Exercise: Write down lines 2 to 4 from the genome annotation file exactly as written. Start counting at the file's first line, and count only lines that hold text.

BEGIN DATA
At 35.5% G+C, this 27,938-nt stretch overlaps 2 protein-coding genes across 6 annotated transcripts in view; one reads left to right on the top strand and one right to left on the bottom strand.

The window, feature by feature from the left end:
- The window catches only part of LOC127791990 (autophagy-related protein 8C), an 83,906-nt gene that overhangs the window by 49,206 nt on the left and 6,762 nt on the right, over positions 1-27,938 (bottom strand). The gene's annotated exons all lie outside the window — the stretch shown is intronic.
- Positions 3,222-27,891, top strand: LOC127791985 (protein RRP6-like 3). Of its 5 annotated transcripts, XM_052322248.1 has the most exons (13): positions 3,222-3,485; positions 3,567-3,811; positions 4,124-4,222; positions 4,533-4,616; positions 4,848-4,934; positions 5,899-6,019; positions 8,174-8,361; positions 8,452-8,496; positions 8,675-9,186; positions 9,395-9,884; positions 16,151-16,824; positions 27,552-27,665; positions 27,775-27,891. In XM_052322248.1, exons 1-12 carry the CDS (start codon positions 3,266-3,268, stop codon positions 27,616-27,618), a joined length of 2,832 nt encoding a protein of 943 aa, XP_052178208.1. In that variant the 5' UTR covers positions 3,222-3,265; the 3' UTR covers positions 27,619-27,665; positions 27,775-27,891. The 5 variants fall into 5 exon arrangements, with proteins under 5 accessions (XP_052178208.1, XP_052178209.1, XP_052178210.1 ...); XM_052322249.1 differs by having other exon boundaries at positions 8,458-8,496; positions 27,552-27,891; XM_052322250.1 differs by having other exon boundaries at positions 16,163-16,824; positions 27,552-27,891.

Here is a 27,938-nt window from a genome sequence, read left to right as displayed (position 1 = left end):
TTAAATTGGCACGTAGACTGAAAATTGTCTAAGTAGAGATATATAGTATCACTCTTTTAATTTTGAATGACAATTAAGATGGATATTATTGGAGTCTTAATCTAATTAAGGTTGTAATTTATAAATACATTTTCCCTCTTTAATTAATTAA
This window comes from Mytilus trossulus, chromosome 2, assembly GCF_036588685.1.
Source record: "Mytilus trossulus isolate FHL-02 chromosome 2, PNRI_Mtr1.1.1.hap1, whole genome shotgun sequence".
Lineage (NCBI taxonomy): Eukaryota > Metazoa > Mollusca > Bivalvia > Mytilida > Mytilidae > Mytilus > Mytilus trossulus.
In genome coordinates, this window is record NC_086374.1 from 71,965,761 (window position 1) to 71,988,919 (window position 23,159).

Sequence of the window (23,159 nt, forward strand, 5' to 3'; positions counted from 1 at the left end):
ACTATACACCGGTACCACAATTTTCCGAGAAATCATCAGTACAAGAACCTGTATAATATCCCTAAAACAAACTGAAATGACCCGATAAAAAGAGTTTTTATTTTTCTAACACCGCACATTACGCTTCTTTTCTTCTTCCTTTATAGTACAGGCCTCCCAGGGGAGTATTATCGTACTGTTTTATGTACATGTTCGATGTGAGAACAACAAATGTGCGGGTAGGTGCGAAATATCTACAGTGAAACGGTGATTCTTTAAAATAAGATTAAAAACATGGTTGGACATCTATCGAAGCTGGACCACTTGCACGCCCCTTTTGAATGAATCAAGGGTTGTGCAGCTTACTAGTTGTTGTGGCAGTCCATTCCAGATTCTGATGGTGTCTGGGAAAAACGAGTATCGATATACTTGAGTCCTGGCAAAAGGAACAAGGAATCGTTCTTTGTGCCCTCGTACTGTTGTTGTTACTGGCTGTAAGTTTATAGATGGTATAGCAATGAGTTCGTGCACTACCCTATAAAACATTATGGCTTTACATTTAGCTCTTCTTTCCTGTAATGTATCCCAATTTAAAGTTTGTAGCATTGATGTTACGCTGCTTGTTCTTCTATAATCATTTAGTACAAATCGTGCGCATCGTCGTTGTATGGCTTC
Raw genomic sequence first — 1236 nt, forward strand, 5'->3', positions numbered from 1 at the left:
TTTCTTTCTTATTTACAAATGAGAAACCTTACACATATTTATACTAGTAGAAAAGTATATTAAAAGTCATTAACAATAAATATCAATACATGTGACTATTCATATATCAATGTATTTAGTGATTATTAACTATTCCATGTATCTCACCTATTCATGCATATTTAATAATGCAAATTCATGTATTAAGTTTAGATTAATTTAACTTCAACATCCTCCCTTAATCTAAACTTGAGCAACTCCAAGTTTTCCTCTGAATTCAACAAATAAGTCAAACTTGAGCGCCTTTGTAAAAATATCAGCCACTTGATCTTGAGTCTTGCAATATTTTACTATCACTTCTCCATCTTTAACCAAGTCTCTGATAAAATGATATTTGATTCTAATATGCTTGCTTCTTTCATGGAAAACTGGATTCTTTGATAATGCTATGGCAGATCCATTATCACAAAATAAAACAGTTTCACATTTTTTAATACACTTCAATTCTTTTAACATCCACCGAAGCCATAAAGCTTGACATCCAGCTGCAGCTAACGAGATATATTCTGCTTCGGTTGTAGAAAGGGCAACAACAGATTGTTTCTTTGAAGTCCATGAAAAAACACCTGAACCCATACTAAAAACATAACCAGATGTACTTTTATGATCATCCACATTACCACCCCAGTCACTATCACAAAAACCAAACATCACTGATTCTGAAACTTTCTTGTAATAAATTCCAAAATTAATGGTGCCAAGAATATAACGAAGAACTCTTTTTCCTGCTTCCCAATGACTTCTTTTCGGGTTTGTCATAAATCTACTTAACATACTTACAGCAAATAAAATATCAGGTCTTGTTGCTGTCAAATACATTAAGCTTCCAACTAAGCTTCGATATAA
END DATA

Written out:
The window, feature by feature from the left end:
- The window catches only part of LOC127791990 (autophagy-related protein 8C), an 83,906-nt gene that overhangs the window by 49,206 nt on the left and 6,762 nt on the right, over positions 1-27,938 (bottom strand). The gene's annotated exons all lie outside the window — the stretch shown is intronic.
- Positions 3,222-27,891, top strand: LOC127791985 (protein RRP6-like 3). Of its 5 annotated transcripts, XM_052322248.1 has the most exons (13): positions 3,222-3,485; positions 3,567-3,811; positions 4,124-4,222; positions 4,533-4,616; positions 4,848-4,934; positions 5,899-6,019; positions 8,174-8,361; positions 8,452-8,496; positions 8,675-9,186; positions 9,395-9,884; positions 16,151-16,824; positions 27,552-27,665; positions 27,775-27,891. In XM_052322248.1, exons 1-12 carry the CDS (start codon positions 3,266-3,268, stop codon positions 27,616-27,618), a joined length of 2,832 nt encoding a protein of 943 aa, XP_052178208.1. In that variant the 5' UTR covers positions 3,222-3,265; the 3' UTR covers positions 27,619-27,665; positions 27,775-27,891. The 5 variants fall into 5 exon arrangements, with proteins under 5 accessions (XP_052178208.1, XP_052178209.1, XP_052178210.1 ...); XM_052322249.1 differs by having other exon boundaries at positions 8,458-8,496; positions 27,552-27,891; XM_052322250.1 differs by having other exon boundaries at positions 16,163-16,824; positions 27,552-27,891.